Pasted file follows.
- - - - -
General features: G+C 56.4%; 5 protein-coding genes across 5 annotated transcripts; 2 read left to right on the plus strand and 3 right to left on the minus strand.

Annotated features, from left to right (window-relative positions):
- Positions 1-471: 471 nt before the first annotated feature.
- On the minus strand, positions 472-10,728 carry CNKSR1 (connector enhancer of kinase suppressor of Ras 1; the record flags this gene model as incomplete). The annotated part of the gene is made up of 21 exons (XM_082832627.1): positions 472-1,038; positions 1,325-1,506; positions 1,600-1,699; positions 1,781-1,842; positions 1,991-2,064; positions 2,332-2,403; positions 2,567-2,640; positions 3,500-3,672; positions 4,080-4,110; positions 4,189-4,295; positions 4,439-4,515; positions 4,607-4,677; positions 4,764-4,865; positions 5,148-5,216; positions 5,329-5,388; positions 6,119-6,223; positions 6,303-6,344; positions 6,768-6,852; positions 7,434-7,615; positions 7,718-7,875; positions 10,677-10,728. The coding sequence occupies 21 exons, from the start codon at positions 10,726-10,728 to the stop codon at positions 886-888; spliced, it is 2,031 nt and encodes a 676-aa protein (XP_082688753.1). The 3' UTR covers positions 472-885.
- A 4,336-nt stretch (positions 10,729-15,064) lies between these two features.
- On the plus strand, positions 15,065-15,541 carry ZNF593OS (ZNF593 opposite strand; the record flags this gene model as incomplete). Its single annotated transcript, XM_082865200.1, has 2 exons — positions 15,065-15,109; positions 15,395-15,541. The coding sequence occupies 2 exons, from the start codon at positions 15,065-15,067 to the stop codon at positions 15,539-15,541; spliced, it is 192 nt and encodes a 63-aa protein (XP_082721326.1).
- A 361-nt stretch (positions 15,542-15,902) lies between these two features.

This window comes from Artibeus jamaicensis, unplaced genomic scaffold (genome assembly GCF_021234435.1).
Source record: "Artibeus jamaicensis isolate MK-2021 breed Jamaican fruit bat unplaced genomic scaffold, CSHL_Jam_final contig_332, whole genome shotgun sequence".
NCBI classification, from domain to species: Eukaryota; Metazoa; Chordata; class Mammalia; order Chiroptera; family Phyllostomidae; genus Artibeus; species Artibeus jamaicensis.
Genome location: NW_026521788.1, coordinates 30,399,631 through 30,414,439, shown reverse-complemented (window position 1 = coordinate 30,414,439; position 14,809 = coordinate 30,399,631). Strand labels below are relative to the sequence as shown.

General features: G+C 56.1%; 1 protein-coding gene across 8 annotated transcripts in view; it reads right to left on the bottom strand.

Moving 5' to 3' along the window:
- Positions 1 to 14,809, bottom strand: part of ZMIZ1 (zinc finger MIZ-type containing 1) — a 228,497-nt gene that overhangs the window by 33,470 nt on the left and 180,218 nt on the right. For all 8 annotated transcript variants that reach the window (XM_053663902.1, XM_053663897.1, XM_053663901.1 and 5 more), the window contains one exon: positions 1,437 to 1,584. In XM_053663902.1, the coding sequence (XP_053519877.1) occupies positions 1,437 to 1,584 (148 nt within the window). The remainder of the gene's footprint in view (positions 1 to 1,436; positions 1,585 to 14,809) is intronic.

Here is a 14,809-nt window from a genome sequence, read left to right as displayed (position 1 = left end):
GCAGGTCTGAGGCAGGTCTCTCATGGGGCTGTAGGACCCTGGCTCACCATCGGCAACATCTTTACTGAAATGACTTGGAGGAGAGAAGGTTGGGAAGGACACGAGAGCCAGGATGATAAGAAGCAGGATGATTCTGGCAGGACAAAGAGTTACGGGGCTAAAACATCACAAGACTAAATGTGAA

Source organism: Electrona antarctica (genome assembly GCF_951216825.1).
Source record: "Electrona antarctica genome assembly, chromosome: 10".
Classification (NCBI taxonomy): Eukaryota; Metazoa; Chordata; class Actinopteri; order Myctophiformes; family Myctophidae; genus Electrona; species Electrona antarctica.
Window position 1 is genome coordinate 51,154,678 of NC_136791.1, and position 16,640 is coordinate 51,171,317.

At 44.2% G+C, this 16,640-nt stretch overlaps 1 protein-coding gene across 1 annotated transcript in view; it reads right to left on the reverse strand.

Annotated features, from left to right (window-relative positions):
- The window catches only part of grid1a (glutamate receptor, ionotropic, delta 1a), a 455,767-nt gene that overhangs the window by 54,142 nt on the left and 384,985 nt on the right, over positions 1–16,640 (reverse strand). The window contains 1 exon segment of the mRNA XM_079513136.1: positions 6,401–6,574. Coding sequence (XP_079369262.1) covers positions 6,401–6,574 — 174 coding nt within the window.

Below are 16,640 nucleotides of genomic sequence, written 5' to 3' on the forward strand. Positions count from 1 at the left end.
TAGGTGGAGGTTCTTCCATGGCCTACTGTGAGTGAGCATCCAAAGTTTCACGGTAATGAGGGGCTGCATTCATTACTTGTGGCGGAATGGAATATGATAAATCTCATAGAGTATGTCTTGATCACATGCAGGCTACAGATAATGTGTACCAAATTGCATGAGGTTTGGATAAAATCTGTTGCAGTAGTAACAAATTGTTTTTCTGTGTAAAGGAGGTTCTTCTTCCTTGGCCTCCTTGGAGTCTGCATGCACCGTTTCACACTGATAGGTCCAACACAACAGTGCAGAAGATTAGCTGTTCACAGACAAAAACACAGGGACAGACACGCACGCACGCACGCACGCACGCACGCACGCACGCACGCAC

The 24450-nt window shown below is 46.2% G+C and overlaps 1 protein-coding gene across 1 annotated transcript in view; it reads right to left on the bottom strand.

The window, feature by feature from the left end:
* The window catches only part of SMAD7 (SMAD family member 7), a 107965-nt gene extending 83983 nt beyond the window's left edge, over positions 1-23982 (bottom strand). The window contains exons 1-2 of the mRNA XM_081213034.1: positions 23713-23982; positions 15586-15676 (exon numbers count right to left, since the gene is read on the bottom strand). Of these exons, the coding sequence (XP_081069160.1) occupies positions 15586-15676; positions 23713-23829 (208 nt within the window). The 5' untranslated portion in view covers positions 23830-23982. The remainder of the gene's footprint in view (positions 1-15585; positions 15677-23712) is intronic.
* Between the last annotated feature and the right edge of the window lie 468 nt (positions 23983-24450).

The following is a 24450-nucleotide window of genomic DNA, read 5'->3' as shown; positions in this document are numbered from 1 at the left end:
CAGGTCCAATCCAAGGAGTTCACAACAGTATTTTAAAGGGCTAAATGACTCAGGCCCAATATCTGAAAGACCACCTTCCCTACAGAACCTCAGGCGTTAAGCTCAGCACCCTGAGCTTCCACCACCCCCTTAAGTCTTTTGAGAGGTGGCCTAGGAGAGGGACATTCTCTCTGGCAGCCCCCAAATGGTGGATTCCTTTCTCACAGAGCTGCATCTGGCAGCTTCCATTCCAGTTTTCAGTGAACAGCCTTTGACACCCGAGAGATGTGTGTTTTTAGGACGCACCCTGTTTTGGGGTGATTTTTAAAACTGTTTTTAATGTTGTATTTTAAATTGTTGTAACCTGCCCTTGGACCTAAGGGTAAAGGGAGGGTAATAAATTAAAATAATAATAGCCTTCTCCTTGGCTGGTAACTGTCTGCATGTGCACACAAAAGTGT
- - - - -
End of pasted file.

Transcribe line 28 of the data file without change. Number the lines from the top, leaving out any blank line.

* The window catches only part of SMAD7 (SMAD family member 7), a 107965-nt gene extending 83983 nt beyond the window's left edge, over positions 1-23982 (bottom strand). The window contains exons 1-2 of the mRNA XM_081213034.1: positions 23713-23982; positions 15586-15676 (exon numbers count right to left, since the gene is read on the bottom strand). Of these exons, the coding sequence (XP_081069160.1) occupies positions 15586-15676; positions 23713-23829 (208 nt within the window). The 5' untranslated portion in view covers positions 23830-23982. The remainder of the gene's footprint in view (positions 1-15585; positions 15677-23712) is intronic.